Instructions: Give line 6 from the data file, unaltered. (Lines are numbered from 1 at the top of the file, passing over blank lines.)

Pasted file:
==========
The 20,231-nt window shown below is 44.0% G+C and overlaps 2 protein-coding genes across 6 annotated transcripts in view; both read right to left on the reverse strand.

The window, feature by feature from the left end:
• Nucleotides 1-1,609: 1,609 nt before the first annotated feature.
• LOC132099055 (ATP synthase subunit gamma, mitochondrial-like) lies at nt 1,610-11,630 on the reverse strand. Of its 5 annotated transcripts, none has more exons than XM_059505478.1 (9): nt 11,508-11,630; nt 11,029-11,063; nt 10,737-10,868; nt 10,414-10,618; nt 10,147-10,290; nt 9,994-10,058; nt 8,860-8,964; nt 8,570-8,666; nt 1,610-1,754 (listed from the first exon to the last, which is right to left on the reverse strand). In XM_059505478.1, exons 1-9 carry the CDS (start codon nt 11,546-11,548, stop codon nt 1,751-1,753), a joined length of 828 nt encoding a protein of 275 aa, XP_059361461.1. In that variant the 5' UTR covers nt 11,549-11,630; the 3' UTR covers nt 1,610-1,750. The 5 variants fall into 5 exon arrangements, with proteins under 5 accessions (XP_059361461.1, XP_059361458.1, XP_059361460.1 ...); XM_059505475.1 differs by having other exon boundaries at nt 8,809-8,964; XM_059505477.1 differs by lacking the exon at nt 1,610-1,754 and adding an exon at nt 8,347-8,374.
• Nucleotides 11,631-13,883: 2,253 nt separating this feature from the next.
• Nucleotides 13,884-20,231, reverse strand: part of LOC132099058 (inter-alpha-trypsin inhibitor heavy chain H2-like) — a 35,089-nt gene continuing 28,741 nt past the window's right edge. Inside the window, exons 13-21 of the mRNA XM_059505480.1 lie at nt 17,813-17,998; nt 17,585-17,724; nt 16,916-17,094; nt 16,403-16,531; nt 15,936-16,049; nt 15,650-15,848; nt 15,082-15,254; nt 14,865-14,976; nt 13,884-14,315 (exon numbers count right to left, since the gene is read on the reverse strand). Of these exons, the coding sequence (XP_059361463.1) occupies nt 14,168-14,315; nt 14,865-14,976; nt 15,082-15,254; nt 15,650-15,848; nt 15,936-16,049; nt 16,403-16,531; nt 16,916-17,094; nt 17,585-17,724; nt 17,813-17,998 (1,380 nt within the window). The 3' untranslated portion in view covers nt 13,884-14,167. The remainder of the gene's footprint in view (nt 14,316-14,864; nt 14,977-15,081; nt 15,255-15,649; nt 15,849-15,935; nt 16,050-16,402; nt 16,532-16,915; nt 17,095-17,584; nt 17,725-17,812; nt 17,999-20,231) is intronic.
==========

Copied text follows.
• Nucleotides 13,884-20,231, reverse strand: part of LOC132099058 (inter-alpha-trypsin inhibitor heavy chain H2-like) — a 35,089-nt gene continuing 28,741 nt past the window's right edge. Inside the window, exons 13-21 of the mRNA XM_059505480.1 lie at nt 17,813-17,998; nt 17,585-17,724; nt 16,916-17,094; nt 16,403-16,531; nt 15,936-16,049; nt 15,650-15,848; nt 15,082-15,254; nt 14,865-14,976; nt 13,884-14,315 (exon numbers count right to left, since the gene is read on the reverse strand). Of these exons, the coding sequence (XP_059361463.1) occupies nt 14,168-14,315; nt 14,865-14,976; nt 15,082-15,254; nt 15,650-15,848; nt 15,936-16,049; nt 16,403-16,531; nt 16,916-17,094; nt 17,585-17,724; nt 17,813-17,998 (1,380 nt within the window). The 3' untranslated portion in view covers nt 13,884-14,167. The remainder of the gene's footprint in view (nt 14,316-14,864; nt 14,977-15,081; nt 15,255-15,649; nt 15,849-15,935; nt 16,050-16,402; nt 16,532-16,915; nt 17,095-17,584; nt 17,725-17,812; nt 17,999-20,231) is intronic.